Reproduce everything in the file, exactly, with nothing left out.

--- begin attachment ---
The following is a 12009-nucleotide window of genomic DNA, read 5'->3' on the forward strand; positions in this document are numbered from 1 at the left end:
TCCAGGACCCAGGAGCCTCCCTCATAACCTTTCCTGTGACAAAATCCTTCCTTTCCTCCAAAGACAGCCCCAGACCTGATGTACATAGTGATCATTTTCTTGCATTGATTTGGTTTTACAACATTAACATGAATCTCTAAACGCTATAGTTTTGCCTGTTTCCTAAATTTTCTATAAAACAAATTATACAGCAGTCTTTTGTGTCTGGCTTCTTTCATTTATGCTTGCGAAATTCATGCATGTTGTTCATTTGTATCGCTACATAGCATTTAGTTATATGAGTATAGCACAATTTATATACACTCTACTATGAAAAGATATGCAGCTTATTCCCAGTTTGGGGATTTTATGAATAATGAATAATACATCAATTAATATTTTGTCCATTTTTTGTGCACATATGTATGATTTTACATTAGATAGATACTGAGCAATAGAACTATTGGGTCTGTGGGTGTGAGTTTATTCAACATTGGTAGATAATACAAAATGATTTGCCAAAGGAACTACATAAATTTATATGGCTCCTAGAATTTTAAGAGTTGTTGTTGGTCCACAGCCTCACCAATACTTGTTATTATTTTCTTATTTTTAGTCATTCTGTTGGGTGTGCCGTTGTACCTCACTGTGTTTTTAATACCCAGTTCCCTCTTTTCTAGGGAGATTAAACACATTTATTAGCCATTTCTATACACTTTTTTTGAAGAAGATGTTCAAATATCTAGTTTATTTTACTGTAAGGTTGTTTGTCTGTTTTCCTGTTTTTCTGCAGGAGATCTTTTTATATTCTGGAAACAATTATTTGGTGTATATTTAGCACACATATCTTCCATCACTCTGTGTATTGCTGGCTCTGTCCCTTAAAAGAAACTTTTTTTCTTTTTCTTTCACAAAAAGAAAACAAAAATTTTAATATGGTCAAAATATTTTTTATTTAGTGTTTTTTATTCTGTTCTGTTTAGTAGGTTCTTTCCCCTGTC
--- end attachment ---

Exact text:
The following is a 12009-nucleotide window of genomic DNA, read 5'->3' on the forward strand; positions in this document are numbered from 1 at the left end:
TCCAGGACCCAGGAGCCTCCCTCATAACCTTTCCTGTGACAAAATCCTTCCTTTCCTCCAAAGACAGCCCCAGACCTGATGTACATAGTGATCATTTTCTTGCATTGATTTGGTTTTACAACATTAACATGAATCTCTAAACGCTATAGTTTTGCCTGTTTCCTAAATTTTCTATAAAACAAATTATACAGCAGTCTTTTGTGTCTGGCTTCTTTCATTTATGCTTGCGAAATTCATGCATGTTGTTCATTTGTATCGCTACATAGCATTTAGTTATATGAGTATAGCACAATTTATATACACTCTACTATGAAAAGATATGCAGCTTATTCCCAGTTTGGGGATTTTATGAATAATGAATAATACATCAATTAATATTTTGTCCATTTTTTGTGCACATATGTATGATTTTACATTAGATAGATACTGAGCAATAGAACTATTGGGTCTGTGGGTGTGAGTTTATTCAACATTGGTAGATAATACAAAATGATTTGCCAAAGGAACTACATAAATTTATATGGCTCCTAGAATTTTAAGAGTTGTTGTTGGTCCACAGCCTCACCAATACTTGTTATTATTTTCTTATTTTTAGTCATTCTGTTGGGTGTGCCGTTGTACCTCACTGTGTTTTTAATACCCAGTTCCCTCTTTTCTAGGGAGATTAAACACATTTATTAGCCATTTCTATACACTTTTTTTGAAGAAGATGTTCAAATATCTAGTTTATTTTACTGTAAGGTTGTTTGTCTGTTTTCCTGTTTTTCTGCAGGAGATCTTTTTATATTCTGGAAACAATTATTTGGTGTATATTTAGCACACATATCTTCCATCACTCTGTGTATTGCTGGCTCTGTCCCTTAAAAGAAACTTTTTTTCTTTTTCTTTCACAAAAAGAAAACAAAAATTTTAATATGGTCAAAATATTTTTTATTTAGTGTTTTTTATTCTGTTCTGTTTAGTAGGTTCTTTCCCCTGTC